I think it's the height of arrogance for a musician to expect, as though it's their entitlement, that people should buy their recordings without having heard them, or heard a portion of them, at least once. I know some listeners choose to do that with their favourite artists, as in "autobuy", but that's their choice and their money.
    I think using a term like arrogance is harsh, but I've stated something somewhat similar on different occasions that goes more like "just because an artist decides to create and record music doesn't inherently give it value." And anyone who gets in the music making business these days should go in understanding that the likelihood that, in most cases, only a few people will care to pay for their music or even care that they made it.
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  19. #69
    Moderator Poisoned Youth's Avatar
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    Quote Originally Posted by PeterG View Post
    I wouldn't buy a car without test driving it first. I don't but clothes without having tried them on first. Why should music be any different than other long lasting products? I have bought many albums after having listened to them on spotify or youtube. If anything, I would suggest, that free streaming actually increases sales not the opposite.
    I think the jury is still out on that. But to your point, the world is moving towards a subscription based model when it comes to media. People do this with movies, cable tv, music, and even eBooks. So streaming will continue to become the normal until a better model comes along. "Try before buy" risks becoming an antiquated notion.
    WANTED: Sig-worthy quote.

  20. #70
    Quote Originally Posted by Guitarplyrjvb View Post
    ^^ Why do you let your music stream on Apple Music, and I presume, Spotify? Apparently, you must think it doesn't cannibalize sales and serves as an audition platform for those that will eventually buy physical/digital product?
    Exactly! All the illegal downloads probably cannibalize sales, though--but I don't see anything too effective that can be done to prevent that.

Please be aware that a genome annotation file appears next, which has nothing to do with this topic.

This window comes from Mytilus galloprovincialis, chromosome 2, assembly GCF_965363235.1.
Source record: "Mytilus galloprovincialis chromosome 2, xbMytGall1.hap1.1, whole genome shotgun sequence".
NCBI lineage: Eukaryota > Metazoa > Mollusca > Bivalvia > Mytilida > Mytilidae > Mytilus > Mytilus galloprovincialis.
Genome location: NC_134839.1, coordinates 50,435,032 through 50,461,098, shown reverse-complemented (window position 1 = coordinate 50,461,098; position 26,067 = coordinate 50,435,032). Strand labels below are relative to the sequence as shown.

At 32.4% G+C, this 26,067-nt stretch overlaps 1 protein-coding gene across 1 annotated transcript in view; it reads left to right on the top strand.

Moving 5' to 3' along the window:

All the best,


    Alan

  21. #71
    chalkpie
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    I have the answer and have had it for years, but nobody will listen to me: Be it illegal download or streaming, every 2 or 3 minutes while you are listening to a song, a 7-second snippet from Bette Midler's Greatest Hits pops up, just enough to force you to hit 'delete', 'stop' or 'Buy' the real thing. I am only half kidding too.

  22. #72
    And shortly thereafter, A.C.'s album "I Like It When You Die" soars to the top of the streaming charts
    Ephemeral Sun - because I gotta do something about these boxes of CDs in the basement: http://www.ephemeralsun.com

  23. #73
    chalkpie
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    Quote Originally Posted by battema View Post
    And shortly thereafter, A.C.'s album "I Like It When You Die" soars to the top of the streaming charts

  24. #74
    facetious maximus Yves's Avatar
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    Quote Originally Posted by chalkpie View Post
    I have the answer and have had it for years, but nobody will listen to me: Be it illegal download or streaming, every 2 or 3 minutes while you are listening to a song, a 7-second snippet from Bette Midler's Greatest Hits pops up, just enough to force you to hit 'delete', 'stop' or 'Buy' the real thing. I am only half kidding too.
    In a similar vein, I would be sent records to review and at least once in every song there would be a voiceover telling us that we're listening to X Album by Y artist. Since getting the CD was my only payment for taking time to listen to, ingest, then try to put a positive spin on the record in question; and seeing as this was the new norm, I decided to stop giving the artists my time and effort to promote their music for free. (and I know the prog community as a whole is mourning my retirement...).

    To the question at hand... Excuse my ignorance, but how is allowing unlimited streaming of material you don't own legal? I believe streaming to be invaluable to my music purchasing decisions, but I believe the model of allowing 2 or 3 complete streams to be ideal. I personally have never been to a streaming site... Bandcamp is where I stream because it's where I will be purchasing. I try the music on as it were before buying.
    "Corn Flakes pissed in. You ranted. Mission accomplished. Thread closed."

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  25. #75
    Quote Originally Posted by Steve F. View Post
    That's the biggest pile of starry eyed, "aren't we wonderful and SO much better than everyone else", total HORSESHIT I've ever read on this site.

    And that's really saying something.
    but how do you really feel Steve?
    And the code is a play, a play is a song, a song is a film, a film is a dance...